Document Detail


Relative movements between Kinemax Plus tibial inserts and the tibial base-plates.
MedLine Citation:
PMID:  12666776     Owner:  NLM     Status:  MEDLINE    
Abstract/OtherAbstract:
Tests were performed on six large Kinemax Plus knee bearings (snap-fit design) to evaluate the amount of movement between 10- and 15-mm-thick tibial inserts and the tibial base plates. The knee bearings were tested up to 1 x 10(6) cycles on the Durham six-station knee wear simulator which subjected the bearings to similar motion and loading profiles that would be experienced by the natural knee during walking. Although passive internal/external (I/E) rotation was allowed, no active I/E rotation was applied. The movement of the tibial inserts was measured with dial gauges (accuracy +/-0.01 mm) before and after the bearings were tested on the simulator, when unloaded, and throughout the tests while the bearings were being dynamically loaded in the simulator. Movement occurred between the tibial insert and the tibial base plate after initial assembly due to the snap-fit mechanism used to locate the tibial insert within the tibial base plate. However this decreased appreciably when the bearings were loaded in the simulator. The amount of movement did not change with time when the bearings were continuously loaded in the simulator. However, after each test the amount of movement of the tibial inserts, when unloaded, was only 65 per cent (anterior-posterior) and 46 per cent (medial-lateral) of the values before the test. This was thought to be due to creep of the ultra-high molecular weight polyethylene (UHMWPE) inserts. The movement between the tibial insert and tibial base plate in situ is likely to be much less than that observed by a surgeon at the time of assembly due to loading of the knee bearing in the body. However, the amount of movement when the tibial inserts are loaded may still be great enough to produce a second interface where wear of the tibial insert may take place.
Authors:
H E Ash; S C Scholes; R Parkin; A Unsworth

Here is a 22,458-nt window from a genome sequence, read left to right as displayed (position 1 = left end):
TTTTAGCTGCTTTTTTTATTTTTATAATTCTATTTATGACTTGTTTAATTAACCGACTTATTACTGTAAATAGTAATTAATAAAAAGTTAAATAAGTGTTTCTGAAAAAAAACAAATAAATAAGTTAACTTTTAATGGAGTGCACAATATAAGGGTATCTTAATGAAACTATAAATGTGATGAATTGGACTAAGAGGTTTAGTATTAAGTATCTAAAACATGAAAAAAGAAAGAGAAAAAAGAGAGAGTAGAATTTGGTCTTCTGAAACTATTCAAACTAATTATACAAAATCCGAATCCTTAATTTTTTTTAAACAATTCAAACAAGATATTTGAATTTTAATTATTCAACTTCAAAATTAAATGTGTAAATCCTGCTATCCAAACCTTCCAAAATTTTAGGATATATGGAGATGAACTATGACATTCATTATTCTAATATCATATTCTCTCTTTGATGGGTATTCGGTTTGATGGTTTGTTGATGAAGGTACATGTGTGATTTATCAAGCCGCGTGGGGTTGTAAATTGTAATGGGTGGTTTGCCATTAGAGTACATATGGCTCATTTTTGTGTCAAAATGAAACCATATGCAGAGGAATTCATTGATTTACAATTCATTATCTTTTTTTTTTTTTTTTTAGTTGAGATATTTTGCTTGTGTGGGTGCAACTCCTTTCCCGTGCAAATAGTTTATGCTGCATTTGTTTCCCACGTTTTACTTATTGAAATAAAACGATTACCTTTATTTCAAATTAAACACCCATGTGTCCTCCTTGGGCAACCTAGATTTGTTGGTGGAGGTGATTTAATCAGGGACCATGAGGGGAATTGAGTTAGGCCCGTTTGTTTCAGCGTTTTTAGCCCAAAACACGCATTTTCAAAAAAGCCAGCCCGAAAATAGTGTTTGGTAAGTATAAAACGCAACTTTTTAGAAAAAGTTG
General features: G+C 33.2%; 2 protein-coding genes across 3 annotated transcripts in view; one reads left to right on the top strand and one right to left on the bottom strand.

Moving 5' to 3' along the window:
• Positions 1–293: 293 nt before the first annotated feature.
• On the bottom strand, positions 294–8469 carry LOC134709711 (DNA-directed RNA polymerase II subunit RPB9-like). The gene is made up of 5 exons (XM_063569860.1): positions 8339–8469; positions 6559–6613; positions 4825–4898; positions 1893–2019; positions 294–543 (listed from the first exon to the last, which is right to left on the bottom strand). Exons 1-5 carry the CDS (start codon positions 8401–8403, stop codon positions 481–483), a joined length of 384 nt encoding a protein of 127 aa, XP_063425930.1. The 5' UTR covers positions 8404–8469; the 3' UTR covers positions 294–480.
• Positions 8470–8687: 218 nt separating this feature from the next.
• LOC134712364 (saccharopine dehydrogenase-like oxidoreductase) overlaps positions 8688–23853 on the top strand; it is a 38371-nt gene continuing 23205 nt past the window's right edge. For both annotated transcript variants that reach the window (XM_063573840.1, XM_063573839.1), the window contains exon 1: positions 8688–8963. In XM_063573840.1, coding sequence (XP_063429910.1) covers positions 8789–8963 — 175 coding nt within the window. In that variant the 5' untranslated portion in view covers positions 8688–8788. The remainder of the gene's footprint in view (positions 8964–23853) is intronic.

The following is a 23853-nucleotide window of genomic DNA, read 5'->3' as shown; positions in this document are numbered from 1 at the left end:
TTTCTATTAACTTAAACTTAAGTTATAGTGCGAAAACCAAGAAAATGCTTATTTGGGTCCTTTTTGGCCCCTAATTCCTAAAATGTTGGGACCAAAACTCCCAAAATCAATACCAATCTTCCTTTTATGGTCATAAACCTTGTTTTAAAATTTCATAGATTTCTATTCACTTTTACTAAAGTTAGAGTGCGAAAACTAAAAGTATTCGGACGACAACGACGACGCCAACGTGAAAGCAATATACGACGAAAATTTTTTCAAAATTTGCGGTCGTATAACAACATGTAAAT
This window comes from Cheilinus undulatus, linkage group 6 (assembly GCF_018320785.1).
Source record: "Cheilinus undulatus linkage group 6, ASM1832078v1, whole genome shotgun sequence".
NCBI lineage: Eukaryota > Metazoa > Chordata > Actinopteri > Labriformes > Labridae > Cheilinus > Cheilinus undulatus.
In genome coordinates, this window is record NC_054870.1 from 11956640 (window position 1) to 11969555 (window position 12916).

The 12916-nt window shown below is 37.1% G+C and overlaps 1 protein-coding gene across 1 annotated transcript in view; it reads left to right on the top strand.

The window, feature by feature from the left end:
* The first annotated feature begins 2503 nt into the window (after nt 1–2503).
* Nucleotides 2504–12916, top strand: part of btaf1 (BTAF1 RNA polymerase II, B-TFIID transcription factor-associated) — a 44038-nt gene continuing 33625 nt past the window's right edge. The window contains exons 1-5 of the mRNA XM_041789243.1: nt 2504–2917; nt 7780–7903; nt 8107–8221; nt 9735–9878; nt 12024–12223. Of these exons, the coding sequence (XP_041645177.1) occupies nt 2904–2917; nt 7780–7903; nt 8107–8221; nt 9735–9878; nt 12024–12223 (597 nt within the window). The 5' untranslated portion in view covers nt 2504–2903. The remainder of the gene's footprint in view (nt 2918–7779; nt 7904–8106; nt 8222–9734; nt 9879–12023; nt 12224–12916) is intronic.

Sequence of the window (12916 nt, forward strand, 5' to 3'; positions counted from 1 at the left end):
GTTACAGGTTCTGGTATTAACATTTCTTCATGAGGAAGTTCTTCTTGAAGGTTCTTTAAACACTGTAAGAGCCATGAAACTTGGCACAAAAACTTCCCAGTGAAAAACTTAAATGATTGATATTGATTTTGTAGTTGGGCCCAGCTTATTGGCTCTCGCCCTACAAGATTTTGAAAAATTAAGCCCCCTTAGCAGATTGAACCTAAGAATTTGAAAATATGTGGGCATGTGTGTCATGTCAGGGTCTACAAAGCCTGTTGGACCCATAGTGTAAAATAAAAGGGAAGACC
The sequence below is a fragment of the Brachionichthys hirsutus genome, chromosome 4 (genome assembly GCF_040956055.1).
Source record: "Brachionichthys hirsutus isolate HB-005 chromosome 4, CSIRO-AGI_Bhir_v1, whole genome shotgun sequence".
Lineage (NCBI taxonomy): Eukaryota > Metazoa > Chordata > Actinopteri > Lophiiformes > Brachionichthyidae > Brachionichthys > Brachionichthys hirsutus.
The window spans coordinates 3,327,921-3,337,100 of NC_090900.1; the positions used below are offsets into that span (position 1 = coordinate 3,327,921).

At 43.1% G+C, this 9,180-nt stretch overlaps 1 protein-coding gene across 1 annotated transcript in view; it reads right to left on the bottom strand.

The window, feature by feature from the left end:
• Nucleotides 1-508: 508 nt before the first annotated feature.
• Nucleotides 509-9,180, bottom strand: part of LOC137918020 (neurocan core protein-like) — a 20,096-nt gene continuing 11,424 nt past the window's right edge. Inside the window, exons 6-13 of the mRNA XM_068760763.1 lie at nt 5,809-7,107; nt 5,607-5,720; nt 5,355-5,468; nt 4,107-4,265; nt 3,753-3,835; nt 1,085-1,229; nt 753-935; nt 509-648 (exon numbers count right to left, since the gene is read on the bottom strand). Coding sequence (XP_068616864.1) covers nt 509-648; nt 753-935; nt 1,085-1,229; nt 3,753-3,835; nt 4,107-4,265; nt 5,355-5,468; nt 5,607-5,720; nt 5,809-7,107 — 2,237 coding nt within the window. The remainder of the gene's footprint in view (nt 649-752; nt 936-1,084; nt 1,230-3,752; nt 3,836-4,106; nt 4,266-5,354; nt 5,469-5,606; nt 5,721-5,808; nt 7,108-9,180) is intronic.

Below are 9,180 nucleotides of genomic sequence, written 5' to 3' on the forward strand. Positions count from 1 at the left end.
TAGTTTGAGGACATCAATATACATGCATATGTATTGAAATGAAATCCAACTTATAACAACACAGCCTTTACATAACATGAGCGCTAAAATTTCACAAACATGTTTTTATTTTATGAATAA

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Publication Detail:
Type:  Evaluation Studies; Journal Article; Research Support, Non-U.S. Gov't    
Journal Detail:
Title:  Proceedings of the Institution of Mechanical Engineers. Part H, Journal of engineering in medicine     Volume:  217     ISSN:  0954-4119     ISO Abbreviation:  Proc Inst Mech Eng H     Publication Date:  2003  
Date Detail:
Created Date:  2003-04-01     Completed Date:  2003-05-14     Revised Date:  2009-06-08    
Medline Journal Info:
Nlm Unique ID:  8908934     Medline TA:  Proc Inst Mech Eng H     Country:  England    
Other Details:
Languages:  eng     Pagination:  99-104     Citation Subset:  IM    
Affiliation:
Center for Biomedical Engineering, University of Durham, Durham DH1 3LE, UK.
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MeSH Terms
Descriptor/Qualifier:
Coated Materials, Biocompatible
Equipment Failure Analysis / instrumentation,  methods*
Humans
Knee Joint / physiopathology*,  surgery
Knee Prosthesis
Lubrication
Materials Testing / instrumentation,  methods*
Movement
Polyethylenes
Prosthesis Design
Range of Motion, Articular
Sensitivity and Specificity
Surface Properties
Tibia / physiopathology
Walking / physiology
Weight-Bearing*
Chemical
Reg. No./Substance:
0/Coated Materials, Biocompatible; 0/Polyethylenes; 0/ultra-high molecular weight polyethylene

From MEDLINE®/PubMed®, a database of the U.S. National Library of Medicine


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